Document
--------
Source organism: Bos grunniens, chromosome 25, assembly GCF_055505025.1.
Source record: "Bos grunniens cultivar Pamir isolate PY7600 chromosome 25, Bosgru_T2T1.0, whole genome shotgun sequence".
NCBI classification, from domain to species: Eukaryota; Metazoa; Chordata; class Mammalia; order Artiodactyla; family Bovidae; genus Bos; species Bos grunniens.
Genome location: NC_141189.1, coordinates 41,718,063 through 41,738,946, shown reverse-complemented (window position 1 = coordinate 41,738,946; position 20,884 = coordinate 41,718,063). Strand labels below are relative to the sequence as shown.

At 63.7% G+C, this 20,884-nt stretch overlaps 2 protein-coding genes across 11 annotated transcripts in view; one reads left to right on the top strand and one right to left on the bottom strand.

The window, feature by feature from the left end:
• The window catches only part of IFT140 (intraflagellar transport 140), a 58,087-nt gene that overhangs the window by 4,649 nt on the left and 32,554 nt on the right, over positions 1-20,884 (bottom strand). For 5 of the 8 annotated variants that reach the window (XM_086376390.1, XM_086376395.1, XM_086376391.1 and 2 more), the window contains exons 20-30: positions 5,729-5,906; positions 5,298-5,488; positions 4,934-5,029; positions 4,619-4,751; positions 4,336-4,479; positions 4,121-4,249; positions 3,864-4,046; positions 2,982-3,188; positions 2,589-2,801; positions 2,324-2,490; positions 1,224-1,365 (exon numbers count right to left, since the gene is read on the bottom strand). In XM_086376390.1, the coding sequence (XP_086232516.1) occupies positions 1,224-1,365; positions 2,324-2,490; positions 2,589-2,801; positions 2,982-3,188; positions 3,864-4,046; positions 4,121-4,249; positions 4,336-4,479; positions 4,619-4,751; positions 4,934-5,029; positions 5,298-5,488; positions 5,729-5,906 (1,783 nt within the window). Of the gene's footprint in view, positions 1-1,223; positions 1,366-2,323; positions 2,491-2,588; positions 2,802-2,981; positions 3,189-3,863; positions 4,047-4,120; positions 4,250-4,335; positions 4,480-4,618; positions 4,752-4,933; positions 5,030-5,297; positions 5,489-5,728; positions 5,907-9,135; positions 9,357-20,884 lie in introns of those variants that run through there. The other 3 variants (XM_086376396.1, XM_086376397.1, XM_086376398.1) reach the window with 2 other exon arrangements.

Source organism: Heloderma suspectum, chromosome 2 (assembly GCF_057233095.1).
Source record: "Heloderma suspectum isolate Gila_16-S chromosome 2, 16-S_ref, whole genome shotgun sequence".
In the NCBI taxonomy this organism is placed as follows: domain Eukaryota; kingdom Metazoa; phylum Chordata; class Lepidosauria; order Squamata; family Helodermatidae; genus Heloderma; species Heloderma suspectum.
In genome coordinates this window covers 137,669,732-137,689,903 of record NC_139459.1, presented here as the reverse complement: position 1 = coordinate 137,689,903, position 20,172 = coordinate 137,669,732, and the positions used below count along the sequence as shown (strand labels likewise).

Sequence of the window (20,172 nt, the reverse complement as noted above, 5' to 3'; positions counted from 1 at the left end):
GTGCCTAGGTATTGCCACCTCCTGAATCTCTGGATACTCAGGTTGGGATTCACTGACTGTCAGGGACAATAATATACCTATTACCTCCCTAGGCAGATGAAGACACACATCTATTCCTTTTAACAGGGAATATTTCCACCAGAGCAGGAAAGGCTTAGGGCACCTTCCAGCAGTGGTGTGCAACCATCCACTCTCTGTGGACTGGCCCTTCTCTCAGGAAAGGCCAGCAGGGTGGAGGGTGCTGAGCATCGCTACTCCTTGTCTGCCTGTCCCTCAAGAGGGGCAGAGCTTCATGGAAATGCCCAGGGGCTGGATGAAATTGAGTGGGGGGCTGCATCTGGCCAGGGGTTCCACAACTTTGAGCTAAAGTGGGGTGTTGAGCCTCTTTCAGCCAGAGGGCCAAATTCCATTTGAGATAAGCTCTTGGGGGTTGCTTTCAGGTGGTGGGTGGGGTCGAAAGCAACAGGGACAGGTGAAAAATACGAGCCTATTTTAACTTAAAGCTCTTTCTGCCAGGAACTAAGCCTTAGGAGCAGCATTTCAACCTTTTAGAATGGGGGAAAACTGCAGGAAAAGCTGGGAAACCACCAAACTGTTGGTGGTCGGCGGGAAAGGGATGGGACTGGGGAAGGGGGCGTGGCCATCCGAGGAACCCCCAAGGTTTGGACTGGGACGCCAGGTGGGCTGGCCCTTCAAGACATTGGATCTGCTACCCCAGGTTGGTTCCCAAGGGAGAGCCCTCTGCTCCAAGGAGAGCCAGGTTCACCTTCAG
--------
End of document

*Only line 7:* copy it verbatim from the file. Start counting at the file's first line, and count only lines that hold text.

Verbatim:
• The window catches only part of IFT140 (intraflagellar transport 140), a 58,087-nt gene that overhangs the window by 4,649 nt on the left and 32,554 nt on the right, over positions 1-20,884 (bottom strand). For 5 of the 8 annotated variants that reach the window (XM_086376390.1, XM_086376395.1, XM_086376391.1 and 2 more), the window contains exons 20-30: positions 5,729-5,906; positions 5,298-5,488; positions 4,934-5,029; positions 4,619-4,751; positions 4,336-4,479; positions 4,121-4,249; positions 3,864-4,046; positions 2,982-3,188; positions 2,589-2,801; positions 2,324-2,490; positions 1,224-1,365 (exon numbers count right to left, since the gene is read on the bottom strand). In XM_086376390.1, the coding sequence (XP_086232516.1) occupies positions 1,224-1,365; positions 2,324-2,490; positions 2,589-2,801; positions 2,982-3,188; positions 3,864-4,046; positions 4,121-4,249; positions 4,336-4,479; positions 4,619-4,751; positions 4,934-5,029; positions 5,298-5,488; positions 5,729-5,906 (1,783 nt within the window). Of the gene's footprint in view, positions 1-1,223; positions 1,366-2,323; positions 2,491-2,588; positions 2,802-2,981; positions 3,189-3,863; positions 4,047-4,120; positions 4,250-4,335; positions 4,480-4,618; positions 4,752-4,933; positions 5,030-5,297; positions 5,489-5,728; positions 5,907-9,135; positions 9,357-20,884 lie in introns of those variants that run through there. The other 3 variants (XM_086376396.1, XM_086376397.1, XM_086376398.1) reach the window with 2 other exon arrangements.